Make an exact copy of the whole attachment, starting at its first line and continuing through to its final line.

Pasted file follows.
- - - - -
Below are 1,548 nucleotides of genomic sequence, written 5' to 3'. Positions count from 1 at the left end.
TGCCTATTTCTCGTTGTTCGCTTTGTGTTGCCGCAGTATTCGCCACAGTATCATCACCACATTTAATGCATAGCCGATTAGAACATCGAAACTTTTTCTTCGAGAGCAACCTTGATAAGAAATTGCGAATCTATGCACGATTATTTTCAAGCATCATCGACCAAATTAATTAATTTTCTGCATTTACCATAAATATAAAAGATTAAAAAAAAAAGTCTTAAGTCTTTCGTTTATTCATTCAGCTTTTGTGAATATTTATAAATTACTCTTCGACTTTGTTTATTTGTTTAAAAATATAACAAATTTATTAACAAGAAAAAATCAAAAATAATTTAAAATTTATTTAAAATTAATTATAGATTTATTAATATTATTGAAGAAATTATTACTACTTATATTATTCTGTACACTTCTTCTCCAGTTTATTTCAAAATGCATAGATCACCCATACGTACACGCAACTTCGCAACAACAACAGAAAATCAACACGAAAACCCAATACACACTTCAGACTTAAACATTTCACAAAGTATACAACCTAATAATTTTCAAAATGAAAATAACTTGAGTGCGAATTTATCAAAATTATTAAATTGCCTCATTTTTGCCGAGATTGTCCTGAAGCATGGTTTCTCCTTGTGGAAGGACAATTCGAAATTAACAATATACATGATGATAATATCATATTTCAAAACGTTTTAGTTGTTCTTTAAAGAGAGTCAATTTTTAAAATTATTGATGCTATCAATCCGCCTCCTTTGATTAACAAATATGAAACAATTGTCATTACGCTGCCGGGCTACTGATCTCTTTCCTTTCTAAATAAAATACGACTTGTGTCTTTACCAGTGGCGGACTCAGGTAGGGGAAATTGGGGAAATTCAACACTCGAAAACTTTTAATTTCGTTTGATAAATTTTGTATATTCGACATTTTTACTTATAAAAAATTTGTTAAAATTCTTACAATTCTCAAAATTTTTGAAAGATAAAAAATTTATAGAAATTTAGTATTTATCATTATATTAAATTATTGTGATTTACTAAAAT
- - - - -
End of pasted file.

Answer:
Below are 1,548 nucleotides of genomic sequence, written 5' to 3'. Positions count from 1 at the left end.
TGCCTATTTCTCGTTGTTCGCTTTGTGTTGCCGCAGTATTCGCCACAGTATCATCACCACATTTAATGCATAGCCGATTAGAACATCGAAACTTTTTCTTCGAGAGCAACCTTGATAAGAAATTGCGAATCTATGCACGATTATTTTCAAGCATCATCGACCAAATTAATTAATTTTCTGCATTTACCATAAATATAAAAGATTAAAAAAAAAAGTCTTAAGTCTTTCGTTTATTCATTCAGCTTTTGTGAATATTTATAAATTACTCTTCGACTTTGTTTATTTGTTTAAAAATATAACAAATTTATTAACAAGAAAAAATCAAAAATAATTTAAAATTTATTTAAAATTAATTATAGATTTATTAATATTATTGAAGAAATTATTACTACTTATATTATTCTGTACACTTCTTCTCCAGTTTATTTCAAAATGCATAGATCACCCATACGTACACGCAACTTCGCAACAACAACAGAAAATCAACACGAAAACCCAATACACACTTCAGACTTAAACATTTCACAAAGTATACAACCTAATAATTTTCAAAATGAAAATAACTTGAGTGCGAATTTATCAAAATTATTAAATTGCCTCATTTTTGCCGAGATTGTCCTGAAGCATGGTTTCTCCTTGTGGAAGGACAATTCGAAATTAACAATATACATGATGATAATATCATATTTCAAAACGTTTTAGTTGTTCTTTAAAGAGAGTCAATTTTTAAAATTATTGATGCTATCAATCCGCCTCCTTTGATTAACAAATATGAAACAATTGTCATTACGCTGCCGGGCTACTGATCTCTTTCCTTTCTAAATAAAATACGACTTGTGTCTTTACCAGTGGCGGACTCAGGTAGGGGAAATTGGGGAAATTCAACACTCGAAAACTTTTAATTTCGTTTGATAAATTTTGTATATTCGACATTTTTACTTATAAAAAATTTGTTAAAATTCTTACAATTCTCAAAATTTTTGAAAGATAAAAAATTTATAGAAATTTAGTATTTATCATTATATTAAATTATTGTGATTTACTAAAAT